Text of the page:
To keep the CPU from blocking when it dispatches compute kernels, the GPU maintains a queue of kernel calls - the CUDA launch queue. This can be thought of as an example of the producer-consumer pattern, where the CPU is the producer and the GPU is the consumer.
It takes time to send the kernel from CPU to GPU (the “kernel launch delay”), and for small kernels, this time can exceed the time taken to execute the kernel on GPU.
Equipped with this knowledge, we can interpret the PyTorch Profiler trace as follows:
- In Block 1, the GPU takes long enough to perform the large multiply for the queue to fill up with the small kernels. When the large matrix multiply finishes, the GPU immediately starts executing the enqueued small matrix multiplies.
- In Block 2, the GPU completes each small matrix multiply before the next one is available, so it idles between the small kernels.
If we increase the number of small matrix multiplications in large_small, after roughly 35 small matrix multiplies the gaps reappear. This is because the queue eventually drains, exposing the kernel launch delay again.
What is the CUDA kernel launch queue?
The GPU maintains a queue of kernel calls in the order they are made by the CPU. Some salient facts about this queue include:
- The queue is hardware-managed: kernels launch when required resources become available.
- If the launch queue reaches a threshold (1024 entries), the CPU will block on calling a compute kernel. This can be problematic if there is other work the CPU could be doing, and should be avoided.
- Each queue entry is quite small: under 4 KB of kernel params. (Even though a kernel may operate on huge tensors, the queue entry will use their GPU memory addresses.)
What is the root-cause of the kernel dispatch overhead?
Specifically, what happens in the time from when a Python method is invoked to when the kernel actually starts executing on the GPU? A common guess is that the overhead comes from PCIE, but this is incorrect. Proof comes from comparing the Kineto trace for our PyTorch program to the NSight Systems (NSYS) trace for the functionally equivalent CUDA C program.
For the CUDA program we see almost no difference between launching the large gemm first and the small gemms first. In particular the gaps between kernels is very small in both cases.
- Note that the actual kernel calls are identical and have the same duration
- Big: ampere_sgemm_64x32_sliced1x4_nn, Small: ampere_sgemm_32x32_sliced1x4_nn
- NSYS trace file, CUDA source code
PyTorch is supposed to be a thin veneer around NVIDIA library code. However, the reality is that the combination of PyTorch, PyBind, Python, and, ultimately, the C++ dispatcher is very expensive. There are many operations involved in dispatch:
- Parsing arguments
- Finding the right function to dispatch (v-table, signature scanning)
- Object construction in Python, C++, as well as the GPU. This involves memory allocations - note that there’s lots of memory overhead for small objects.
- Stride calculation (done on host side, made complex by possibility of aliasing)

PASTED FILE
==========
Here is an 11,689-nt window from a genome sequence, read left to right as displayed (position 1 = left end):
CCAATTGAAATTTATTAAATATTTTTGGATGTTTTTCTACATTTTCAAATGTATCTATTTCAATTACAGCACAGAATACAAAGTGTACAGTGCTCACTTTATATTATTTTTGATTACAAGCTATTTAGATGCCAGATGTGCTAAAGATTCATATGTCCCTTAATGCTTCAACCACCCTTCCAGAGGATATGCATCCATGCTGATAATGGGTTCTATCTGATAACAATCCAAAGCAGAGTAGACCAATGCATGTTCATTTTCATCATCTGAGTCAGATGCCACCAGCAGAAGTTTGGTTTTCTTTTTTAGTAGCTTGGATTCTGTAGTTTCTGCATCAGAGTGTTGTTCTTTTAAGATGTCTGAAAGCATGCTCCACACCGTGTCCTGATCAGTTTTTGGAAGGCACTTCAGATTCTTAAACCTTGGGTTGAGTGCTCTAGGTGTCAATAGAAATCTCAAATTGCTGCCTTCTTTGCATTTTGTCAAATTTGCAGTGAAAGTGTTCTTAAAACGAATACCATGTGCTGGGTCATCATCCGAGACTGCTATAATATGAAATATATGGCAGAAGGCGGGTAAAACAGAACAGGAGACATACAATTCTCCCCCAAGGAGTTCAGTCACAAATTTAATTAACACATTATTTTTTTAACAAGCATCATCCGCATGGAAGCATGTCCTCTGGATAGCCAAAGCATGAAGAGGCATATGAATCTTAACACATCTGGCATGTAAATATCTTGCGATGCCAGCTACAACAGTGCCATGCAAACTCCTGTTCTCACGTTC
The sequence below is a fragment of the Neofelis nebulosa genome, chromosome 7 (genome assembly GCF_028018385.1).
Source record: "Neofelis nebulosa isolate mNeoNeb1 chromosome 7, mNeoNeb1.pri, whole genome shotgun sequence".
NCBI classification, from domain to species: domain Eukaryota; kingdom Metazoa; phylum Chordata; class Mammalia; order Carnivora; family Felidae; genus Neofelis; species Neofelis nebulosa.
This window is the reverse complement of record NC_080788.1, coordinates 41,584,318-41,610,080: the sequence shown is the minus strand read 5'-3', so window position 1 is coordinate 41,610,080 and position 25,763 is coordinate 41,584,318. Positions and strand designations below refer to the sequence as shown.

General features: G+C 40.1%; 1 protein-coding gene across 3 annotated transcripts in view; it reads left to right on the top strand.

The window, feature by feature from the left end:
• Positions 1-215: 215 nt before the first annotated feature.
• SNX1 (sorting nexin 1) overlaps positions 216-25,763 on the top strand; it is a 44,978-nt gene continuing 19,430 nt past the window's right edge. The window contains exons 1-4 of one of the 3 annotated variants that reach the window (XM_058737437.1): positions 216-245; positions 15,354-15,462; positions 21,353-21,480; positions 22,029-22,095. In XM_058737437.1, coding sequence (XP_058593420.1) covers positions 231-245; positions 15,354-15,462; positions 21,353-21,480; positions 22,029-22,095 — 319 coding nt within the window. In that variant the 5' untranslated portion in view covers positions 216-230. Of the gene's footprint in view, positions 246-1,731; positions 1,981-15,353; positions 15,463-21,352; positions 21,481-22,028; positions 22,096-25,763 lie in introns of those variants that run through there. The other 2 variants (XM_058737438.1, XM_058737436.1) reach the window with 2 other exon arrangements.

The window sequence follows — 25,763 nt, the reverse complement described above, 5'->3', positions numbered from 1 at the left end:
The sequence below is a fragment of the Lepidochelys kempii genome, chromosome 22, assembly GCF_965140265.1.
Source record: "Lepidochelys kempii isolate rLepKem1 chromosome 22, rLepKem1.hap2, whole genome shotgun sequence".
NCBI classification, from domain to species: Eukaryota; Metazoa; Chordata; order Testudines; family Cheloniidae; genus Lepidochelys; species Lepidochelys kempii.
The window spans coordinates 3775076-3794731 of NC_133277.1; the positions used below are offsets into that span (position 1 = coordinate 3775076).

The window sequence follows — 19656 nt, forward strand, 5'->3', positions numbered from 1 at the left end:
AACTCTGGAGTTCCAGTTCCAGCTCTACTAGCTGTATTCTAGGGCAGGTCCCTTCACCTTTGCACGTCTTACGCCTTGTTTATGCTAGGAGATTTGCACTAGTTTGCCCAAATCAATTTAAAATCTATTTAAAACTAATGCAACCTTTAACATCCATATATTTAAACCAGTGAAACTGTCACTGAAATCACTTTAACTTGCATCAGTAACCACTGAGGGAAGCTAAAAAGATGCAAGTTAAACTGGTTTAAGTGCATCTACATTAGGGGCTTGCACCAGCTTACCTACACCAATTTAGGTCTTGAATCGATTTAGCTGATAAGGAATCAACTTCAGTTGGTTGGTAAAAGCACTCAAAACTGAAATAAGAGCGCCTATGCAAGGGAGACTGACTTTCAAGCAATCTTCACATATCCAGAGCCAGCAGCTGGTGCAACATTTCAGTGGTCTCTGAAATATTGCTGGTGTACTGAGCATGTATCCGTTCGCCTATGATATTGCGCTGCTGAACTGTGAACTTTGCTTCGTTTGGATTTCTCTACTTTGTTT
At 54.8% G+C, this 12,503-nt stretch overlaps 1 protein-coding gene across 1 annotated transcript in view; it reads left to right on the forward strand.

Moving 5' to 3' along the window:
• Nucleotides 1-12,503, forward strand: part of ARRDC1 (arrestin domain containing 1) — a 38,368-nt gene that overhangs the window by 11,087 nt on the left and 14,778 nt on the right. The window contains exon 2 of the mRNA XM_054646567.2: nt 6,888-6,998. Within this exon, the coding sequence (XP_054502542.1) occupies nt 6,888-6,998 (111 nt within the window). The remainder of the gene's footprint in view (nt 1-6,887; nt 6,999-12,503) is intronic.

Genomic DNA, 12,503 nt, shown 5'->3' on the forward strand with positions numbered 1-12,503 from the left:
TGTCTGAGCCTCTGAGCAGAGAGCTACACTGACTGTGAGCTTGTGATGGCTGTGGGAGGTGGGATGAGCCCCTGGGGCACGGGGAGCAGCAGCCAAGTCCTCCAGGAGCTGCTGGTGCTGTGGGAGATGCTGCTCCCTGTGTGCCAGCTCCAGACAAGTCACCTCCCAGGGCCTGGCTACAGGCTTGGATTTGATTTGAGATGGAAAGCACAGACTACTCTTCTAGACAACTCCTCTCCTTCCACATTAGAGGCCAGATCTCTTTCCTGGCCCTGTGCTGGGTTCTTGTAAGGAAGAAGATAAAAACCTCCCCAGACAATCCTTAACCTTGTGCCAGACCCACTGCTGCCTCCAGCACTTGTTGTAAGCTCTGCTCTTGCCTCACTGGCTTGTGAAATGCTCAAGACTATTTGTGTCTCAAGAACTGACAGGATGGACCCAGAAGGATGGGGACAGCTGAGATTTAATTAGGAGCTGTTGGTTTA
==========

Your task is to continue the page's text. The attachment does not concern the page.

How can we reduce the kernel launch overhead?
Don’t let the queue empty
A non-empty queue hides the launch overhead. We can keep the queue nonempty by avoiding synchronization/ganging up synchronization events wherever possible As an example, the CUDA Caching Allocator avoids calling cudaFree() which is a synchronizing event by recycling memory within streams (Details: source code, also Zachary DeVito’s blog post).
Reordering independent kernels to send big kernels before small ones also serves to keep the queue from emptying, just like in our working example.
Replace lots of small kernels with a few big ones
The key idea of fusion is to combine kernels. There are two basic approaches to fusion:
- Horizontal Fusion, in which independent kernels (i.e., kernels with no data-dependencies) are
torch._foreach_mul(P, Q)where P, Q are lists of matrices
- See this link for the comprehensive list of
- There’s more manual approaches to horizontal fusion, e.g., keep matrices A, B, C as a single 3D tensor.
- Vertical Fusion in which interdependent kernels are “in-lined”, e.g.,
A.pow_(3.14).mul_(2.71).add_(0.577)can be replaced by a single kernel.
Fusion doesn’t just reduce launch overhead: it can also avoid repeated memory reads/writes, and is a great way to increase arithmetic intensity for vector operations. See the To Fuse or Not to Fuse? puzzler for an example.
- Horizontal Fusion, in which independent kernels (i.e., kernels with no data-dependencies) are merged.
Use CUDA Graphs
Real ML programs are repetitive, e.g., training has millions of iterations. The data changes but the computation remains the same.
Reference: Accelerating PyTorch with CUDA Graphs
The AI Template approach is to do it all in CUDA C - currently, it’s inference only.
The tch-rs project adds Rust bindings for the C++ API of PyTorch. Rust is a “modern systems programming language focusing on safety, speed, and concurrency; it accomplishes these goals by being memory safe without using garbage collection.” However, tch-rs is not much better than PyTorch with respect to dispatch overhead because it inherits the C++ dispatcher from PyTorch, which is where the majority of dispatch overhead comes from.
What should you remember in years to come?
PyTorch kernel launch overhead can kill performance - keeping queues from emptying, kernel fusion, CUDA Graphs, and eschewing PyTorch are solutions.